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29
Jan

NEDA seeks more info on Bulacan airport plans

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BusinessWorld Online

THE PROPOSED AIRPORT in Bulacan could be “viable,” but the proponent San Miguel Corp.’s assumptions for its development will determine the project’s ultimate rate of return, the government’s chief economic planner said.

Socioeconomic Planning Secretary Ernesto M. Pernia said that the P700-billion unsolicited proposal for a 2,500-hectare airport development has yet to be fully reviewed ahead of its presentation to the Cabinet-level Investment Coordination Committee (ICC).

“There are questions on the financial internal rate of return, what is the basis — does it include only the income of the airport, or also extra income outside the airport. Because that area is a large area… I think the owner is intending to make that not only an airport, but also an aerotropolis, a city with an airport,” Mr. Pernia told reporters on Friday.

“It seems viable. The economic rate of return is possible, although not by much. Just barely,” he added.

Mr. Pernia said that although the project has already gone through an ICC technical evaluation, NEDA would require “more definite information” on the developer’s assumptions for Cabinet-level deliberation.

“The main criteria for economic evaluation, is that it passes the hurdle rate. But we don’t just look at the economic rate of return, but we look at the financial rate of return because this is unsolicited,” he said.

When approved by the Cabinet Committee, the proposal will be submitted to the NEDA Board for the President’s approval.

The project will then be subject to a Swiss challenge, under which other parties submit rival bids to top the original proposal. San Miguel Corp. is then entitled to match any bid.

Finance Secretary Carlos G. Dominguez III has said that Ninoy Aquino International Airport (NAIA) will remain the main international gateway even if the San Miguel airport goes ahead.

“At this point there are no plans to shut NAIA down,” he said.

San Miguel Corp. has expressed plans to replace NAIA as the country’s main airport, but Mr. Dominguez said: “that was the original idea, but it seems that they have withdrawn that particular condition.”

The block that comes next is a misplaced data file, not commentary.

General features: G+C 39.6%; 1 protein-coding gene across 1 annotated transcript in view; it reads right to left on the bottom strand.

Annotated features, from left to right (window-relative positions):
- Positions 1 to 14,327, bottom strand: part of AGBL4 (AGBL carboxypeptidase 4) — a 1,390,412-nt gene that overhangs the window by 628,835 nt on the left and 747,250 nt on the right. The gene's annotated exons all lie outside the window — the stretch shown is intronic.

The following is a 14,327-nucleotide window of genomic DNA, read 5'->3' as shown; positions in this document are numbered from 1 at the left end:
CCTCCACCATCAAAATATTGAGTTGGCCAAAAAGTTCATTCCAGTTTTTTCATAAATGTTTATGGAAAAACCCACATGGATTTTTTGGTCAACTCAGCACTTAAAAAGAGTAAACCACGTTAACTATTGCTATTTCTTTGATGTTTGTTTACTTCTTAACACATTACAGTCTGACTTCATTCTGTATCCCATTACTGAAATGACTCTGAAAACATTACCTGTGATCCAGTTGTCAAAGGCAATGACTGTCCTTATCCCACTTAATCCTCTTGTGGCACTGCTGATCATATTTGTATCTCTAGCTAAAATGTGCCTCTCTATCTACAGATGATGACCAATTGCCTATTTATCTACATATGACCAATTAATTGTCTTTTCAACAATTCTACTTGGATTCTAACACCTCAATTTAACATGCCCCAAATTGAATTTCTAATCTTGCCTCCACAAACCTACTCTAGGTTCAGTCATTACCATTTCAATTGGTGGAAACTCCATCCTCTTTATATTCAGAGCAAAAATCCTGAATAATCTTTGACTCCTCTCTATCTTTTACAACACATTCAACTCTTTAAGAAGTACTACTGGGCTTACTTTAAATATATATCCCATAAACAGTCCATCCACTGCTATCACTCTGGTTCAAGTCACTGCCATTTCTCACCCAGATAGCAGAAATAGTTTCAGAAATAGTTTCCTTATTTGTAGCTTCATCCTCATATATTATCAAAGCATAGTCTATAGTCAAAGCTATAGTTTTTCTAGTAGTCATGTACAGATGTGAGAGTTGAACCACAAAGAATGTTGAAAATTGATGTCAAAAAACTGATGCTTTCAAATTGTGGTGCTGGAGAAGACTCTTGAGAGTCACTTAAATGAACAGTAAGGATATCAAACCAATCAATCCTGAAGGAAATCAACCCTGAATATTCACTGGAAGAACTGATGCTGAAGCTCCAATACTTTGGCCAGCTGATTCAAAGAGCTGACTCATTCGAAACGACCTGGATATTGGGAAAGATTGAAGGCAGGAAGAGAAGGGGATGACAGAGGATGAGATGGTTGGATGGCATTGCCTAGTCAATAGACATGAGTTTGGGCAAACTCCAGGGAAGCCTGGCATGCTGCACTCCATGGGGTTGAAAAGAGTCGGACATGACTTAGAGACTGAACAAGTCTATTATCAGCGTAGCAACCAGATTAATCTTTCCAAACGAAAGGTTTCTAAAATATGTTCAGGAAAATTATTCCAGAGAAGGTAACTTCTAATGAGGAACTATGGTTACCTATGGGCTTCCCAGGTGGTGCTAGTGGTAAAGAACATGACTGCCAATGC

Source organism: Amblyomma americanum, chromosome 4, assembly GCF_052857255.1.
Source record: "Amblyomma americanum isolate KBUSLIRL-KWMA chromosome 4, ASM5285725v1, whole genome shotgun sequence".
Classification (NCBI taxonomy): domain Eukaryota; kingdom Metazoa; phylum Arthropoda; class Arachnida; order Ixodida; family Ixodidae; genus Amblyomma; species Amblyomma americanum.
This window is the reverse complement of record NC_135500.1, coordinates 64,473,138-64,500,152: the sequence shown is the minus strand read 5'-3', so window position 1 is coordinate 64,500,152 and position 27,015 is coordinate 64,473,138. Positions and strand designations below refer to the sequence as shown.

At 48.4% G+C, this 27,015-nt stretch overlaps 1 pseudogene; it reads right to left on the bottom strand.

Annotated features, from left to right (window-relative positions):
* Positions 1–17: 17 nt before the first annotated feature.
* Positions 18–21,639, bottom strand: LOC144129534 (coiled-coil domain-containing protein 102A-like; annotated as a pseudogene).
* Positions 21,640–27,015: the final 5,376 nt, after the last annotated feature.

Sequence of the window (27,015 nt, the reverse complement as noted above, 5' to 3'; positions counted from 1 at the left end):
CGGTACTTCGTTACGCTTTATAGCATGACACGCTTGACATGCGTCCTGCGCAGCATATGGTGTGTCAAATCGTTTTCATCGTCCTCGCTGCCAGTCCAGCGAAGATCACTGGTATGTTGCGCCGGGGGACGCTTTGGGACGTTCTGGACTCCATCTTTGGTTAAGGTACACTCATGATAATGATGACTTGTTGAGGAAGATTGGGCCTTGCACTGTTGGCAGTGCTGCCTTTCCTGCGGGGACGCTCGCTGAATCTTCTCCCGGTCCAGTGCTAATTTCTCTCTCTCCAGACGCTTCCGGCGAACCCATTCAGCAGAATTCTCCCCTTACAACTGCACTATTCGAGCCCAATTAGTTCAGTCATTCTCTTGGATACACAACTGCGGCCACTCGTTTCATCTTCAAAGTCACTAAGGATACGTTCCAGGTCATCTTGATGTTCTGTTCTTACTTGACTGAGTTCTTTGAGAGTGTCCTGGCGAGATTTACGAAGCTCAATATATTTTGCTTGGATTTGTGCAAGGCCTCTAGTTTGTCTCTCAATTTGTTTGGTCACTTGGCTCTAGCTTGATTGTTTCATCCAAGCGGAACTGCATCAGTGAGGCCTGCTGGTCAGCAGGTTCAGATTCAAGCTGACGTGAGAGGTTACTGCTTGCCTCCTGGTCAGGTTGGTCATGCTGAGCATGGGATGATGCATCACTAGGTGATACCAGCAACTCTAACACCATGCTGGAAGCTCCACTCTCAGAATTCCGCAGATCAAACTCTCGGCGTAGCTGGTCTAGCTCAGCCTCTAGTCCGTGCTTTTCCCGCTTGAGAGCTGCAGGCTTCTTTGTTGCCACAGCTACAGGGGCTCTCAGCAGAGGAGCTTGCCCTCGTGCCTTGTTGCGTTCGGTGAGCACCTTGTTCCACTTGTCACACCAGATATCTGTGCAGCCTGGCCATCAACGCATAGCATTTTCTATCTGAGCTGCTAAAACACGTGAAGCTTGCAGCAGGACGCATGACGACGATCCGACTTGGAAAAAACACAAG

“A lot of big cities have more than one airport around it,” he added.

The National Economic and Development Authority’s (NEDA) Cabinet Committee ICC approved on Friday the Subic-Clark railway, along with a larger budget for the Mega Manila Subway.

“The ICC approved today the Subic-Clark railway project that will be implemented by DoTr (Department of Transportation). The cost is roughly P50 billion. And that will be part of the railway network connected, hopefully when it’s all completed, all the ports will be connected by railway. From Batangas to Subic to Metro Manila,” Mr. Dominguez said.

“The second one is they approved also the increase in the estimated cost of the MM subway project, they feel that there will be a P1.3 billion additional cost that have not been originally estimated and this should cover any potential damage to underground wiring,” Mr. Dominguez said.

The Subic-Clark railway is funded by Chinese Official Development Assistance (ODA) while the Mega Manila Subway is bankrolled by the Japanese.

Mr. Dominguez also said that he suggested that the Department of Transportation — the implementing agency for the subway — consider a business model where stations located on government property can lease out retail space.

“I also suggested to the DoTr that they give us a map of where the underground stations will be. [If] they are government property, we can develop underground malls,” he said.

The subway will run from Mindanao Avenue in Quezon City to NAIA. Mr. Dominguez said that government-owned sites along the line could include the Bureau of Internal Revenue and the Social Security System headquarters in Quezon City, as well as the Department of Energy in Taguig City.

“I don’t know frankly if it will pass there, but those are the properties that we were thinking if it passes underneath, those they will be potential for additional government revenue for joint venture development.” — Elijah Joseph C. Tubayan

 

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